A multinational flotilla of warships has been assembled off the coast of Somalia to do what warships have done for as long as navies have existed: fight pirates. However, the combined efforts of France, Britain, Russia, China, India, the United States, and others have not sufficed to prevent the pirates from targeting ships across the breadth of the Indian Ocean. In much the same way that poorly equipped insurgents are resisting U.S. military efforts in Afghanistan, impoverished Somalis continue to frustrate the great naval powers. Indeed, counterpiracy and counterinsurgency share a common frailty: Both lack good metrics for evaluating success, which threatens not only tactical effectiveness, but also the ability to assess sound grand strategic policy.
Last month, the Government Accountability Office released a report on U.S. anti-piracy efforts detailing U.S. progress along 14 tasks associated with piracy prevention off the Horn of Africa. The report determined that the United States had made substantial progress on four of these tasks, some progress on eight more, and no progress on one. (The remaining task, the establishment of a regional coordination center, has been abandoned as redundant.) Overall, the report was somewhat skeptical of the effectiveness of U.S. anti-piracy efforts, noting that while pirate attacks in certain areas had dropped, ransoms had increased and pirates had begun to operate further from Somali shores. The report also criticized the lack of metrics to measure the effectiveness of anti-piracy efforts, which makes it difficult to assess progress.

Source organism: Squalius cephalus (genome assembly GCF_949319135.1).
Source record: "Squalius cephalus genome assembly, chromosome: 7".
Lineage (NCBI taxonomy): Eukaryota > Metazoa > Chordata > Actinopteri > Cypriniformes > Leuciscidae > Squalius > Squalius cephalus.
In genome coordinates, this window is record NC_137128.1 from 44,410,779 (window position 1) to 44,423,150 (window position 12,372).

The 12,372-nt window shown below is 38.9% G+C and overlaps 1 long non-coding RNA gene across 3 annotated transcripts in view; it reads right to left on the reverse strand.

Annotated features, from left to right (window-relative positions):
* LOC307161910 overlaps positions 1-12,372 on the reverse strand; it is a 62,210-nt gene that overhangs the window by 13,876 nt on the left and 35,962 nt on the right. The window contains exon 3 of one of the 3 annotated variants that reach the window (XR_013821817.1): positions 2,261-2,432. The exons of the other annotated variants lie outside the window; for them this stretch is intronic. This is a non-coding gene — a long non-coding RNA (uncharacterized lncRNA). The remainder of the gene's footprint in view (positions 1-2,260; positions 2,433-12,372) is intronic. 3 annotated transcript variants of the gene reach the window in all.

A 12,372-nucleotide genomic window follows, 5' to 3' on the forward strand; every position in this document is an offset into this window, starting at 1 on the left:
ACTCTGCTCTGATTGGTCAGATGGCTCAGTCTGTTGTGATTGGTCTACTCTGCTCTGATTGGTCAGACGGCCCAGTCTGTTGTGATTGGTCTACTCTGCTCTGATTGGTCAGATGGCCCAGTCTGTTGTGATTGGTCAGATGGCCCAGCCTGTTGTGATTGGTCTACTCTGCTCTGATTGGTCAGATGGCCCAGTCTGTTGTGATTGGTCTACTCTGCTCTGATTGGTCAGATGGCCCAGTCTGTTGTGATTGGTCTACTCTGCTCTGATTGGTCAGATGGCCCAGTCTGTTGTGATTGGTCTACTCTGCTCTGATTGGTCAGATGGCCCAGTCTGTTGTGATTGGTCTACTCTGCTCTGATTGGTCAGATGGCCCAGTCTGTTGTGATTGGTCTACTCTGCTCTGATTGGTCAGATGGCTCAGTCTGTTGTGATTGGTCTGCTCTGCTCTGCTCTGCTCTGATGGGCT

The GAO identified some clear weak spots in U.S. anti-piracy efforts. For one, authorities have been more adept at developing cooperative relationships with foreign navies than in facilitating interagency cooperation among U.S. stakeholders. For example, tracking the flow of illicit money is a key element of any effort to combat organized crime, and has taken an increasingly large role in anti-terrorism strategies. However, tracking money moving through pirate hands in Somalia remains the responsibility of several different U.S. agencies, none of which have coordinative responsibility. For another, U.S. efforts to influence events on dry land in Somalia remain virtually non-existent. For entirely sensible political reasons, the United States and coalition partners have resisted direct intervention within Somalia. But this reluctance means that Somali pirates continue to operate from safe havens, with increasingly sophisticated support infrastructure.